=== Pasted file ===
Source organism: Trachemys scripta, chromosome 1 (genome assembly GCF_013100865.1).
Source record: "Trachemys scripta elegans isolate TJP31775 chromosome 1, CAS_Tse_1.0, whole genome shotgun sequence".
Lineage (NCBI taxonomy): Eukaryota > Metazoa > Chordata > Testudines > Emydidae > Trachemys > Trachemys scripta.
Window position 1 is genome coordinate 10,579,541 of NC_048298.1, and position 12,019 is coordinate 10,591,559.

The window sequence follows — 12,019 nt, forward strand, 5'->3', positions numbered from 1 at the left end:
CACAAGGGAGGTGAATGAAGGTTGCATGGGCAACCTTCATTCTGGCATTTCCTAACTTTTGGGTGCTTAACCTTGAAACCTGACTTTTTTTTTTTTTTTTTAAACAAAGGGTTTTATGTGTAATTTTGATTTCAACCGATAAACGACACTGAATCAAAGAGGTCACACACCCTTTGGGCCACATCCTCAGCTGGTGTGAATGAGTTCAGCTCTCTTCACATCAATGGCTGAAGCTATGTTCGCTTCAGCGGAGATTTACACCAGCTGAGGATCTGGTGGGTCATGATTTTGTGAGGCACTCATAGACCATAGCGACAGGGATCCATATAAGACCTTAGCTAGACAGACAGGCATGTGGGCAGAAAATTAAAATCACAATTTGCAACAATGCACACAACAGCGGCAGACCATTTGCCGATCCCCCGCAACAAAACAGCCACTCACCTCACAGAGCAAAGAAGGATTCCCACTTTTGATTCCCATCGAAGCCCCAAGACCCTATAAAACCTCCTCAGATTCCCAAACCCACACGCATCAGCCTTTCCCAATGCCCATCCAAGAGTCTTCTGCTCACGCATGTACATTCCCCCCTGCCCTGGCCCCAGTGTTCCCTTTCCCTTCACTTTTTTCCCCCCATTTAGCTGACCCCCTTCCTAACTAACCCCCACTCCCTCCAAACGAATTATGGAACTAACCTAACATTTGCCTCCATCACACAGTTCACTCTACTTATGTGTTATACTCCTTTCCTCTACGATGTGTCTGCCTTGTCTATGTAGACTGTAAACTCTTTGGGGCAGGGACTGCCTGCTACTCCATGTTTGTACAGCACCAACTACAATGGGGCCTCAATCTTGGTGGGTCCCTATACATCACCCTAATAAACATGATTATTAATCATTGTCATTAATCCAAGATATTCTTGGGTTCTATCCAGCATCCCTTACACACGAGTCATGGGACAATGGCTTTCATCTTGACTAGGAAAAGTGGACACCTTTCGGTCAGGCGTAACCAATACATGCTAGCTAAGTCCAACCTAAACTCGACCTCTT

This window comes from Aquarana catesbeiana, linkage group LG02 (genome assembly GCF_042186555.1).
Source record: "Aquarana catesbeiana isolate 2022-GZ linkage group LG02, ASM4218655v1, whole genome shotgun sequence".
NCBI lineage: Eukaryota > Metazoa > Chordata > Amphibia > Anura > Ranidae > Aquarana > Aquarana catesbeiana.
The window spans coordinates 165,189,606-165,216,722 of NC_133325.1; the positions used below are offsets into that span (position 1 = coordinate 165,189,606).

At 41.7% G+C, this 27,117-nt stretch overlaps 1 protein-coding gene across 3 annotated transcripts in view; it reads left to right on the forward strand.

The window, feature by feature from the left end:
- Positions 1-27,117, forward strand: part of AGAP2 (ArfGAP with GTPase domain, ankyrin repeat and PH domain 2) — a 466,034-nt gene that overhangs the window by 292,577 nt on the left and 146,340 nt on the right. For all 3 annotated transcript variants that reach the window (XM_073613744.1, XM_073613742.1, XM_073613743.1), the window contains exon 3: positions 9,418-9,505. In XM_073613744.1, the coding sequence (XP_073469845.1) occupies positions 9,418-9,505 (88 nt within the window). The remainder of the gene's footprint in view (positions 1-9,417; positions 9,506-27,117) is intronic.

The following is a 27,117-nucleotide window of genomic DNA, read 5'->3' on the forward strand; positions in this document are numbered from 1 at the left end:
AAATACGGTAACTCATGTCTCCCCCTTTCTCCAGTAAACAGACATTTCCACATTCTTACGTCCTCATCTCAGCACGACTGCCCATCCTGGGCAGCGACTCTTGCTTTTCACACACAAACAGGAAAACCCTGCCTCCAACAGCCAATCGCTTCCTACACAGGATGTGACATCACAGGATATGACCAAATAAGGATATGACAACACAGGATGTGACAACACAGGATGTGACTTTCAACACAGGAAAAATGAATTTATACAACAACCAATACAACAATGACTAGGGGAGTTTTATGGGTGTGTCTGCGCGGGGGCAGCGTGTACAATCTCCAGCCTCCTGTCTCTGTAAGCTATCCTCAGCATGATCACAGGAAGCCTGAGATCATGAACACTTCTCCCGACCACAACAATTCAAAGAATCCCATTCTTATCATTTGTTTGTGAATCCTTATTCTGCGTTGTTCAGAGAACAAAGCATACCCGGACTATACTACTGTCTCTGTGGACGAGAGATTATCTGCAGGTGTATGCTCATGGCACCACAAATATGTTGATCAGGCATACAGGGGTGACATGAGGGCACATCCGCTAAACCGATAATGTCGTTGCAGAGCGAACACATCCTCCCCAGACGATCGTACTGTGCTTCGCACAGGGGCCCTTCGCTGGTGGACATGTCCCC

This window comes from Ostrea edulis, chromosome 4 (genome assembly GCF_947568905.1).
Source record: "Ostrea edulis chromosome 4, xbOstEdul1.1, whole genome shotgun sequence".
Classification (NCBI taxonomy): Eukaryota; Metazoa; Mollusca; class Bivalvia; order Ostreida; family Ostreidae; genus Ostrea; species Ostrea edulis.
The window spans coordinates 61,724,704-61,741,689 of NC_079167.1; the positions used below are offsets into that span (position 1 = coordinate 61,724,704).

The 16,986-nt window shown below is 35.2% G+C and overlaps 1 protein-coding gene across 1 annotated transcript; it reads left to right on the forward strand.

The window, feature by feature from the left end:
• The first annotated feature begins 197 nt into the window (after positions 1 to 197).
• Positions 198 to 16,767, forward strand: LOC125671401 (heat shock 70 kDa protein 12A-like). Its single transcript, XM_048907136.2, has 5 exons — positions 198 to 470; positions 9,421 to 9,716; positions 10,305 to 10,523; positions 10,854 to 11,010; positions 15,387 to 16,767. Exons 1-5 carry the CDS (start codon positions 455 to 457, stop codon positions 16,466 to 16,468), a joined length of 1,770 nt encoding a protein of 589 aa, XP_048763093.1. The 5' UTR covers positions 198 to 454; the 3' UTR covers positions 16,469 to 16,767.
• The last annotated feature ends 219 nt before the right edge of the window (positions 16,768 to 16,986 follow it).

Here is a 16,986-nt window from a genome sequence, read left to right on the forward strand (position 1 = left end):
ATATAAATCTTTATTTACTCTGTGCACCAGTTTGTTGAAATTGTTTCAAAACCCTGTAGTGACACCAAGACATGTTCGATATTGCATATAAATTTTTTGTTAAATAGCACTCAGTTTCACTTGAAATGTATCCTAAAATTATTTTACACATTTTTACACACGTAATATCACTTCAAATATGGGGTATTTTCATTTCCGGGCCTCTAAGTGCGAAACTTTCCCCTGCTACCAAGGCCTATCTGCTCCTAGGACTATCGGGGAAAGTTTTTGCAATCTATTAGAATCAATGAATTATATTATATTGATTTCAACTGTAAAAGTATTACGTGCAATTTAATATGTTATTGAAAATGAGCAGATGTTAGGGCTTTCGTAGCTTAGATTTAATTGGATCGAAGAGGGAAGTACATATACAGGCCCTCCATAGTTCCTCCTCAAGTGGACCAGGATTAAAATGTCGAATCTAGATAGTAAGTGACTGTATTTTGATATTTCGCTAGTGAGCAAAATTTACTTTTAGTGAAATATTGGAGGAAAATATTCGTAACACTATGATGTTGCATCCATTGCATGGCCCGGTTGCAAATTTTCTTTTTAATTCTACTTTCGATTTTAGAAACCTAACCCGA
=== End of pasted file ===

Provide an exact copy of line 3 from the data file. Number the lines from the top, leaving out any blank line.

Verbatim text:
Lineage (NCBI taxonomy): Eukaryota > Metazoa > Chordata > Testudines > Emydidae > Trachemys > Trachemys scripta.